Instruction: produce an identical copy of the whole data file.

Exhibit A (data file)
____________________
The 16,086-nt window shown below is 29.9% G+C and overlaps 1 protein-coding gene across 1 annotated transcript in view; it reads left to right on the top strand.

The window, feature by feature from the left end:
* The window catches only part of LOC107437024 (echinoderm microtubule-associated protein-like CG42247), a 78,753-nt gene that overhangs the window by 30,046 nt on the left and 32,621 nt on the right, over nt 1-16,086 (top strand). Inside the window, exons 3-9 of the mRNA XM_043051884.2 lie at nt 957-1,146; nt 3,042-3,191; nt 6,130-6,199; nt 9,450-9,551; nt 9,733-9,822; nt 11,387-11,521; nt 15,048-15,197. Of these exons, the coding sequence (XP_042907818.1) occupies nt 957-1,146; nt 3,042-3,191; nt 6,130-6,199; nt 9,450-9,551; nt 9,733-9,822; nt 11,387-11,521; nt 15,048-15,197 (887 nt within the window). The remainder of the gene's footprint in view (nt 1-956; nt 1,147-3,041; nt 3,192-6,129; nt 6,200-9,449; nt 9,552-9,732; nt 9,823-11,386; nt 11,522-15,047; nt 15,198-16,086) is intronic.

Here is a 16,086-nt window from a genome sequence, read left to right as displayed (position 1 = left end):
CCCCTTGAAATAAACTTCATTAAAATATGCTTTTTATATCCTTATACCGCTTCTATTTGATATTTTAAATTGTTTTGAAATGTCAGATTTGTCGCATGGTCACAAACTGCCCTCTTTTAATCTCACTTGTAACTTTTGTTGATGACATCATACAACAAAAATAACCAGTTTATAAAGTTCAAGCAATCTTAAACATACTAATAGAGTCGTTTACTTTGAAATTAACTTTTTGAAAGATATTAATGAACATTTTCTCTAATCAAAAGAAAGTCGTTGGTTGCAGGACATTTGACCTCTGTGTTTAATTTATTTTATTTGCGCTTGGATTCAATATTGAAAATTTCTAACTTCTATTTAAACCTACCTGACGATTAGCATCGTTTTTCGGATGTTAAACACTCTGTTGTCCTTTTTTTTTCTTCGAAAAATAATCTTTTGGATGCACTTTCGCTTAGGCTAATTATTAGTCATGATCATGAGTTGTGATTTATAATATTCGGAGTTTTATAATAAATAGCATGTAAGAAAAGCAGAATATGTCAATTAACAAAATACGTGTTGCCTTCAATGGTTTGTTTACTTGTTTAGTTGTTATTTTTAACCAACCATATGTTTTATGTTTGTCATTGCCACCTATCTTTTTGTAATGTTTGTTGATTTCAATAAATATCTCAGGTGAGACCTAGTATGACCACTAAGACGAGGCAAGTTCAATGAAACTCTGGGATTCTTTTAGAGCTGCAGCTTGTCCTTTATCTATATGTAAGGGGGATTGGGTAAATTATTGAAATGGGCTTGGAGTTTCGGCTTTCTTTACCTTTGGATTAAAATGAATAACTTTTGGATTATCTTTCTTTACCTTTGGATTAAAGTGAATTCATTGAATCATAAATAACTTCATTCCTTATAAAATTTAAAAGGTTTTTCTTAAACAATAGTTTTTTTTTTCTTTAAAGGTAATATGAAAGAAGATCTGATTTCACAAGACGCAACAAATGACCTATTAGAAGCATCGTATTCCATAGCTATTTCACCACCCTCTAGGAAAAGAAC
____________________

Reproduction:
The 16,086-nt window shown below is 29.9% G+C and overlaps 1 protein-coding gene across 1 annotated transcript in view; it reads left to right on the top strand.

The window, feature by feature from the left end:
* The window catches only part of LOC107437024 (echinoderm microtubule-associated protein-like CG42247), a 78,753-nt gene that overhangs the window by 30,046 nt on the left and 32,621 nt on the right, over nt 1-16,086 (top strand). Inside the window, exons 3-9 of the mRNA XM_043051884.2 lie at nt 957-1,146; nt 3,042-3,191; nt 6,130-6,199; nt 9,450-9,551; nt 9,733-9,822; nt 11,387-11,521; nt 15,048-15,197. Of these exons, the coding sequence (XP_042907818.1) occupies nt 957-1,146; nt 3,042-3,191; nt 6,130-6,199; nt 9,450-9,551; nt 9,733-9,822; nt 11,387-11,521; nt 15,048-15,197 (887 nt within the window). The remainder of the gene's footprint in view (nt 1-956; nt 1,147-3,041; nt 3,192-6,129; nt 6,200-9,449; nt 9,552-9,732; nt 9,823-11,386; nt 11,522-15,047; nt 15,198-16,086) is intronic.

Here is a 16,086-nt window from a genome sequence, read left to right as displayed (position 1 = left end):
CCCCTTGAAATAAACTTCATTAAAATATGCTTTTTATATCCTTATACCGCTTCTATTTGATATTTTAAATTGTTTTGAAATGTCAGATTTGTCGCATGGTCACAAACTGCCCTCTTTTAATCTCACTTGTAACTTTTGTTGATGACATCATACAACAAAAATAACCAGTTTATAAAGTTCAAGCAATCTTAAACATACTAATAGAGTCGTTTACTTTGAAATTAACTTTTTGAAAGATATTAATGAACATTTTCTCTAATCAAAAGAAAGTCGTTGGTTGCAGGACATTTGACCTCTGTGTTTAATTTATTTTATTTGCGCTTGGATTCAATATTGAAAATTTCTAACTTCTATTTAAACCTACCTGACGATTAGCATCGTTTTTCGGATGTTAAACACTCTGTTGTCCTTTTTTTTTCTTCGAAAAATAATCTTTTGGATGCACTTTCGCTTAGGCTAATTATTAGTCATGATCATGAGTTGTGATTTATAATATTCGGAGTTTTATAATAAATAGCATGTAAGAAAAGCAGAATATGTCAATTAACAAAATACGTGTTGCCTTCAATGGTTTGTTTACTTGTTTAGTTGTTATTTTTAACCAACCATATGTTTTATGTTTGTCATTGCCACCTATCTTTTTGTAATGTTTGTTGATTTCAATAAATATCTCAGGTGAGACCTAGTATGACCACTAAGACGAGGCAAGTTCAATGAAACTCTGGGATTCTTTTAGAGCTGCAGCTTGTCCTTTATCTATATGTAAGGGGGATTGGGTAAATTATTGAAATGGGCTTGGAGTTTCGGCTTTCTTTACCTTTGGATTAAAATGAATAACTTTTGGATTATCTTTCTTTACCTTTGGATTAAAGTGAATTCATTGAATCATAAATAACTTCATTCCTTATAAAATTTAAAAGGTTTTTCTTAAACAATAGTTTTTTTTTTCTTTAAAGGTAATATGAAAGAAGATCTGATTTCACAAGACGCAACAAATGACCTATTAGAAGCATCGTATTCCATAGCTATTTCACCACCCTCTAGGAAAAGAAC